I spend a lot of time demonstrating how to invest in a sensible, reasonably safe way. Diversify, keep fees low, and be consistent. I should add to that: avoid fatal investment mistakes.
This tale from across the pond reminds me a bit of the physicians who lost tens of millions to a cryptocurrency scam. In this case, however, no one intentionally scammed anyone. It was just one person making a large, ill-advised investment with a friend.
You may have heard not to mix business with pleasure, and when you go into business with a friend, that’s exactly what you’re doing. It can work out great if all goes well, but when it doesn’t, financial lives can be destroyed and friendships irreparably damaged.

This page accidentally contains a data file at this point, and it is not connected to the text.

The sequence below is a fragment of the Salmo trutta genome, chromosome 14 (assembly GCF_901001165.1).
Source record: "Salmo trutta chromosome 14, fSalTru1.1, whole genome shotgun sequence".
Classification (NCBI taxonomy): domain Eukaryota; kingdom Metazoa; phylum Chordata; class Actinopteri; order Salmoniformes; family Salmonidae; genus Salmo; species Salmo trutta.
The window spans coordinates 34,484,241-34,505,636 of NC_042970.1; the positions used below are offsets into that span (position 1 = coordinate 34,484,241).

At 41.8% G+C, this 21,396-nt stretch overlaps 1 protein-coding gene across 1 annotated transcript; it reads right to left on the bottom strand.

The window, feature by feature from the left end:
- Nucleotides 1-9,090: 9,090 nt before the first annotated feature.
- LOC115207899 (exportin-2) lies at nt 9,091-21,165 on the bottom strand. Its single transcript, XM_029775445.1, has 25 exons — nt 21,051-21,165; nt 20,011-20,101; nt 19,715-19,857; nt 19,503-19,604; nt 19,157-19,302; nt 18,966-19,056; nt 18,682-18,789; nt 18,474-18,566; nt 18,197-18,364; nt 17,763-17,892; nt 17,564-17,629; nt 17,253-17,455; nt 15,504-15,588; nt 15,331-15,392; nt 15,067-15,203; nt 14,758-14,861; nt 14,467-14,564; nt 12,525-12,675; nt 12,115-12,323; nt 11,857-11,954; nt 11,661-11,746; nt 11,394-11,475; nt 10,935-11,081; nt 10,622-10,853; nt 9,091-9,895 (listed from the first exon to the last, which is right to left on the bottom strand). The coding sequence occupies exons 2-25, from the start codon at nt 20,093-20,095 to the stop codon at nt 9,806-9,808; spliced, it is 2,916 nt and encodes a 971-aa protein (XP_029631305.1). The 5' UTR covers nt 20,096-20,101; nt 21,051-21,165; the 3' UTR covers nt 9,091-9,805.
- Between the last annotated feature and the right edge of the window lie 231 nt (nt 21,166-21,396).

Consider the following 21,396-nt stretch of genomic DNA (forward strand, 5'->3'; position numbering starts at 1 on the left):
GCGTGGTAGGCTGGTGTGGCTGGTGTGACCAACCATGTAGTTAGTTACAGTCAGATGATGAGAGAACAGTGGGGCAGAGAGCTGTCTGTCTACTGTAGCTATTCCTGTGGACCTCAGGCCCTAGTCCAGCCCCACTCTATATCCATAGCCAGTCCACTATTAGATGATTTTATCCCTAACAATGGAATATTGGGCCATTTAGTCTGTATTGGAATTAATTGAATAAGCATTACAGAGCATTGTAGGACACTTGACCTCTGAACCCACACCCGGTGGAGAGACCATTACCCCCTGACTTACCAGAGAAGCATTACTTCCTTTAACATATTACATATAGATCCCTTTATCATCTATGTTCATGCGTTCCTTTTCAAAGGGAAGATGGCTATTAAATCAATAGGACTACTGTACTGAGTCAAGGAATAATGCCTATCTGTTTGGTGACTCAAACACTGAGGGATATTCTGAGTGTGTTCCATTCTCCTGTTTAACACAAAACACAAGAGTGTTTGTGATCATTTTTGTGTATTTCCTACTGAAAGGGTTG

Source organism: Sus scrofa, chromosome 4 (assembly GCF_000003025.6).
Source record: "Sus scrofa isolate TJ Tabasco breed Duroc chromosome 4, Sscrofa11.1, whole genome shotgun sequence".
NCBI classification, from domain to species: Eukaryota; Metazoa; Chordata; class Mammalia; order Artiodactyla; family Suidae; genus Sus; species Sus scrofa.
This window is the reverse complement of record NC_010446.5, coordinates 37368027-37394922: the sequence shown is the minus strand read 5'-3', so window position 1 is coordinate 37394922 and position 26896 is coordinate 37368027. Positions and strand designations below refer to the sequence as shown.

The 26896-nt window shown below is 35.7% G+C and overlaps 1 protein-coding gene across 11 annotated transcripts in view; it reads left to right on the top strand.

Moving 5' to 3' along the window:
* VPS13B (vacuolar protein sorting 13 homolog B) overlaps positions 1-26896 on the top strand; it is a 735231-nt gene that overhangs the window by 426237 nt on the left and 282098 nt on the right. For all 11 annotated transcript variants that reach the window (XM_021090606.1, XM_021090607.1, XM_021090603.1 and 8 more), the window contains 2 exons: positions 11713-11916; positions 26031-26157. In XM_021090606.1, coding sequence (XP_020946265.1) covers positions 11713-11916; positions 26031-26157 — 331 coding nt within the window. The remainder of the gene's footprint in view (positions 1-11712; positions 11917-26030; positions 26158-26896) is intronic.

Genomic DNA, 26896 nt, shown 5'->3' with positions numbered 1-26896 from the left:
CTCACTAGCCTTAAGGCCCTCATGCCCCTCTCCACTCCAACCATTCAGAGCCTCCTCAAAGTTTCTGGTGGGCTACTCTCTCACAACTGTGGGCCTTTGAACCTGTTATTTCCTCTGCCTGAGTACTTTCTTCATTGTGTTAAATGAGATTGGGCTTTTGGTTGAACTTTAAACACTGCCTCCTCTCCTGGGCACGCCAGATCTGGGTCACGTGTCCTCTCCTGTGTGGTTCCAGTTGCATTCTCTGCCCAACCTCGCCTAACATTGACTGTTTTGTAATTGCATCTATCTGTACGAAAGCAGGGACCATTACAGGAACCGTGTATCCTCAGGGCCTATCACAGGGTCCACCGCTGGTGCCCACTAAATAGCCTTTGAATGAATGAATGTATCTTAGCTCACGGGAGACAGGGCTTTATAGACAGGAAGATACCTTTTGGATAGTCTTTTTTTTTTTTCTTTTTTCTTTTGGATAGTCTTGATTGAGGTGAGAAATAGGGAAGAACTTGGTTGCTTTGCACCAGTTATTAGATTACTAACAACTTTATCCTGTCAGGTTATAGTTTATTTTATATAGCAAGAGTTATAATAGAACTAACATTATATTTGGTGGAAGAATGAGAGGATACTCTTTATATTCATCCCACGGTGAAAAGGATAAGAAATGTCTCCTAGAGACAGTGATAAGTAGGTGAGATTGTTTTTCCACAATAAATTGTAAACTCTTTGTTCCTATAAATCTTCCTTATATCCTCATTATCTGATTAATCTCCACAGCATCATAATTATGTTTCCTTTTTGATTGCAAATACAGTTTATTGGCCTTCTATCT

This Friday Feature, a cautionary tale, was originally published on Mouthy Money and authored by Nick Daws.
Let me tell you about my dad. He was a kind, thoughtful man and I learned many important things from him. But money was, sadly, never his strong point.
Here’s an example. Some years ago a family member persuaded him to invest all his spare cash in a media services business a friend of a friend was setting up.
I didn’t hear about this till the investment had been made. But even though I was much younger then, I could still see it was insanely risky.
It was a new business with no track record. And Dad knew nothing whatsoever about the media – he was a carpet-fitter turned hydraulic machinery salesman. And perhaps sensing that his wife (my stepmother) would disapprove, he didn’t actually bother to tell her about it.
For the next year or so, any time my partner Jayne and I went to visit, Dad would find an opportunity to take us aside at some point to give us an update. Inevitably this would begin with a conspiratorial, “Don’t tell Shirley, but…”